top of page

How exactly do trees adapt to the cold weather?

Have you ever wondered how trees survive the bitter cold? Trees are rooted and cannot move, of course—which means they have nowhere to hide from the wind, snow, and below-freezing temperature. While I struggle every year to fight off the cold, I can’t help but wonder: how do trees survive and adapt to the wintery condition and come back year after year?

The two main challenges trees face in the winter are lack of liquid water and cold. To protect themselves from these conditions, trees have two main strategies: dropping leaves or having needles to limit water loss, and changing their cellular structure to prevent ice from forming inside the cells.

The Water Challenge: Dropping Leaves and Growing Needles

During winter, the ground freezes, so trees can’t access the frozen water through their roots. They must conserve the water they already have. Every drop counts!

Photosynthesis occurs mainly through the tree's leaves. During this process, they absorb sunlight and carbon dioxide (CO2) to create sugar. This is done through small pores on the leaves called stomata. Opening stomata allows trees to absorb CO2. However, this comes at a cost—opening the stomata also lets out water vapor from the inside, which leads to water loss, also known as transpiration. Trees face the dilemma between intaking energy and conserving water.

Photo credit:

Broad-leaved trees such as maples and birches have big leaves and many stomata, which means they’re better at photosynthesis, but also lose water faster. During winter, many broad-leaved trees shed their leaves to prevent water loss, even if it means they cannot get energy from photosynthesis during this period. (This also explains why trees in tropical rainforests are mostly broad-leaved—they have plenty of water to go around from the moist climate, but not enough sun; each must compete for sunlight in the dense jungles and maximize photosynthesis!)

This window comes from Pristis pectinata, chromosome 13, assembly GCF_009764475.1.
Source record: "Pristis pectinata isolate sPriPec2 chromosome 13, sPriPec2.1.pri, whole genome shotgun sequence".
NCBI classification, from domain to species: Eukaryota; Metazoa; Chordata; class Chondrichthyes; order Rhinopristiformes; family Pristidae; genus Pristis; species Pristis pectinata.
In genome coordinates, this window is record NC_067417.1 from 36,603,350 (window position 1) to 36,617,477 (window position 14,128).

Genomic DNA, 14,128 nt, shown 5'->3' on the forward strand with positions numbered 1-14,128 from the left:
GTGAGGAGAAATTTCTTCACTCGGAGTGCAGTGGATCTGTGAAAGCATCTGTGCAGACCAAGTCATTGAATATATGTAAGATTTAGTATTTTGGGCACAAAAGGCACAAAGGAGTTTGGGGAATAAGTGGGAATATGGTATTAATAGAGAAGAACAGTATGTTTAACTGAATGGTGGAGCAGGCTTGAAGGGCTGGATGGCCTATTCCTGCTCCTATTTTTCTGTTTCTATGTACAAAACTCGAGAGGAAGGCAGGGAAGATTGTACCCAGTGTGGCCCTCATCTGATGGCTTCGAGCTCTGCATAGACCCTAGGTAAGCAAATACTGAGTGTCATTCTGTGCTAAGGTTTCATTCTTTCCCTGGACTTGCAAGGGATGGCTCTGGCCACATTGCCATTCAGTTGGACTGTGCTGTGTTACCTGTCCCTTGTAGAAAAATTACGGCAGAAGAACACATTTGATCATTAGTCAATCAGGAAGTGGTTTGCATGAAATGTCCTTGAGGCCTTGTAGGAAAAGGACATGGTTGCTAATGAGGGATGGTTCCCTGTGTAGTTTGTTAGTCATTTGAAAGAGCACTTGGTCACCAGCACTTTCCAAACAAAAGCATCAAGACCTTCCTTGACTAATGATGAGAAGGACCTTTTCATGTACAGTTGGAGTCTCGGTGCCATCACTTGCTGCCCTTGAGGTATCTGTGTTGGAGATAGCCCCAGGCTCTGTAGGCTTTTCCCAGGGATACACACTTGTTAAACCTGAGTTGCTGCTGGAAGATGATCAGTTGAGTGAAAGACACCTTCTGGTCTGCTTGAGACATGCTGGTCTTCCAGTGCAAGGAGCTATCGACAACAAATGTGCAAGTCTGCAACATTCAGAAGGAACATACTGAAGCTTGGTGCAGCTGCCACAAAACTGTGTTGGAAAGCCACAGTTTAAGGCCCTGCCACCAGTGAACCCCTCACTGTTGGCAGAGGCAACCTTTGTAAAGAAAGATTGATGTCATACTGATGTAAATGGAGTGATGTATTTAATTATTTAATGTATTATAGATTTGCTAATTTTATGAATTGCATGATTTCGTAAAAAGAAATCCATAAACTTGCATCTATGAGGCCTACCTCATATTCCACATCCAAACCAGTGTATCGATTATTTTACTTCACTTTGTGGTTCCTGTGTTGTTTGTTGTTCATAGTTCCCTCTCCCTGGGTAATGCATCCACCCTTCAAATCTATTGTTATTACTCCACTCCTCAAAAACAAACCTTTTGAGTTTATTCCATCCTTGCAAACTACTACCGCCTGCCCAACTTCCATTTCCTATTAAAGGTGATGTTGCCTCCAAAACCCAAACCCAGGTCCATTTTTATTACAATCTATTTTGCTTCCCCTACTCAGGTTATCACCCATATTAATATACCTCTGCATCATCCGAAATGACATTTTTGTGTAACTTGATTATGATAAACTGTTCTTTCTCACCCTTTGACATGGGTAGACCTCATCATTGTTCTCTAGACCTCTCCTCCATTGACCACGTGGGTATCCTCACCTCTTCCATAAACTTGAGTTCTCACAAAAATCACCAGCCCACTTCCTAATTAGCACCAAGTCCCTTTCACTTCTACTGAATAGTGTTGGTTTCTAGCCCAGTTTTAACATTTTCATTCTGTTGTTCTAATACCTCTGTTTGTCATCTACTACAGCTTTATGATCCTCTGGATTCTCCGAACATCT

For needle-bearing trees such as pines and spruces, their tiny needle leaves have less surface area, which means fewer stomata. They’re excellent at minimizing water loss, but are also less efficient in photosynthesis and CO2 absorption. That’s why needle-bearing trees get to keep their needles in the winter. The waxy layer on needles also serves to prevent water loss.

I understand it like this: broad-leaved trees are productive in the summer, but this advantage turns against them in the colder months, so they temporarily shed their leaves in winter. Needle-bearing trees are year-round slow workers, so they can continue business-as-usual even during the harsh winter.

Against the Cold: Changing Cellular Structure

Just like humans, trees have “blood”—a liquid that flows through its body to transport nutrients, called sap. Without adaptation, when temperatures drop below freezing, the sap inside tree cells would freeze. This would lead to internal punctuation of tree cells, killing them.

The good news is, trees adapt to this condition by filling their cells with sugary sap, which acts as antifreeze. They do so by converting the energy they get from sunlight into sugar, and storing some of it in their leaves before winter. (This is why maple trees, which are native to the northeastern part of North America, have sweet sap that can be tapped to make maple syrup!)

I hope you found these mechanisms fascinating! Trees are well-adapted to their geography and climate, and have developed their own ways of dealing with the cold. When winter comes around this year, maybe on your morning walk in the woods you will, too, marvel at the intricacy of tree’s cold-adapting strategies.

For additional information on how trees adapt to a cold climate, check out these sources:

River Falls School Forest Visit in January 2022

Photo credit: Nikki Henger

45 views0 comments


bottom of page